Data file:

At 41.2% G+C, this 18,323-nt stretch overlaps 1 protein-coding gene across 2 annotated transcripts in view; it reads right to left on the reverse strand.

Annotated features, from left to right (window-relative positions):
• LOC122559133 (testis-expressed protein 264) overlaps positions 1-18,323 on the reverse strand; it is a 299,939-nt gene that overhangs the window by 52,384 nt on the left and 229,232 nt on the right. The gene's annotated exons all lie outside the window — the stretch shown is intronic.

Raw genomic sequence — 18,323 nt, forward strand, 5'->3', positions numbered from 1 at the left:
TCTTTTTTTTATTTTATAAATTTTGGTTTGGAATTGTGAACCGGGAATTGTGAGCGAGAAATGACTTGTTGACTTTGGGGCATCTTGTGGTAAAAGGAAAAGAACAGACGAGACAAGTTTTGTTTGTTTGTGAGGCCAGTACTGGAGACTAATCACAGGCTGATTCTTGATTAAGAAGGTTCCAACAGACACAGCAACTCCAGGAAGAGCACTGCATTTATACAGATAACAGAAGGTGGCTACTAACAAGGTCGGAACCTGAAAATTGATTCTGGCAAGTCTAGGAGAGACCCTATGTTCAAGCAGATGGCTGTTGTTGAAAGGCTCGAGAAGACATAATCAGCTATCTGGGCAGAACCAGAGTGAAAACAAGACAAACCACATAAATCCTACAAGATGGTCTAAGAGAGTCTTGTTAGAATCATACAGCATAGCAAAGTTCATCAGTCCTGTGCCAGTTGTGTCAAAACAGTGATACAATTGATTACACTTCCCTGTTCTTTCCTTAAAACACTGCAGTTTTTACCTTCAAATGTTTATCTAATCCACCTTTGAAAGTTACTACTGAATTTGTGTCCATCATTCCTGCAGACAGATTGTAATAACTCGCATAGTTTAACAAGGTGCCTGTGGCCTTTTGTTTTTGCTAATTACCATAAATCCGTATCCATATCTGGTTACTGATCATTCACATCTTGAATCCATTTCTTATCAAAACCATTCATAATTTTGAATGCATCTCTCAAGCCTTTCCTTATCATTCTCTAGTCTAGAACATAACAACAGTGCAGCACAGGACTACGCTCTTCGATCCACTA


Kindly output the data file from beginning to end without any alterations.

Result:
At 41.2% G+C, this 18,323-nt stretch overlaps 1 protein-coding gene across 2 annotated transcripts in view; it reads right to left on the reverse strand.

Annotated features, from left to right (window-relative positions):
• LOC122559133 (testis-expressed protein 264) overlaps positions 1-18,323 on the reverse strand; it is a 299,939-nt gene that overhangs the window by 52,384 nt on the left and 229,232 nt on the right. The gene's annotated exons all lie outside the window — the stretch shown is intronic.

Raw genomic sequence — 18,323 nt, forward strand, 5'->3', positions numbered from 1 at the left:
TCTTTTTTTTATTTTATAAATTTTGGTTTGGAATTGTGAACCGGGAATTGTGAGCGAGAAATGACTTGTTGACTTTGGGGCATCTTGTGGTAAAAGGAAAAGAACAGACGAGACAAGTTTTGTTTGTTTGTGAGGCCAGTACTGGAGACTAATCACAGGCTGATTCTTGATTAAGAAGGTTCCAACAGACACAGCAACTCCAGGAAGAGCACTGCATTTATACAGATAACAGAAGGTGGCTACTAACAAGGTCGGAACCTGAAAATTGATTCTGGCAAGTCTAGGAGAGACCCTATGTTCAAGCAGATGGCTGTTGTTGAAAGGCTCGAGAAGACATAATCAGCTATCTGGGCAGAACCAGAGTGAAAACAAGACAAACCACATAAATCCTACAAGATGGTCTAAGAGAGTCTTGTTAGAATCATACAGCATAGCAAAGTTCATCAGTCCTGTGCCAGTTGTGTCAAAACAGTGATACAATTGATTACACTTCCCTGTTCTTTCCTTAAAACACTGCAGTTTTTACCTTCAAATGTTTATCTAATCCACCTTTGAAAGTTACTACTGAATTTGTGTCCATCATTCCTGCAGACAGATTGTAATAACTCGCATAGTTTAACAAGGTGCCTGTGGCCTTTTGTTTTTGCTAATTACCATAAATCCGTATCCATATCTGGTTACTGATCATTCACATCTTGAATCCATTTCTTATCAAAACCATTCATAATTTTGAATGCATCTCTCAAGCCTTTCCTTATCATTCTCTAGTCTAGAACATAACAACAGTGCAGCACAGGACTACGCTCTTCGATCCACTA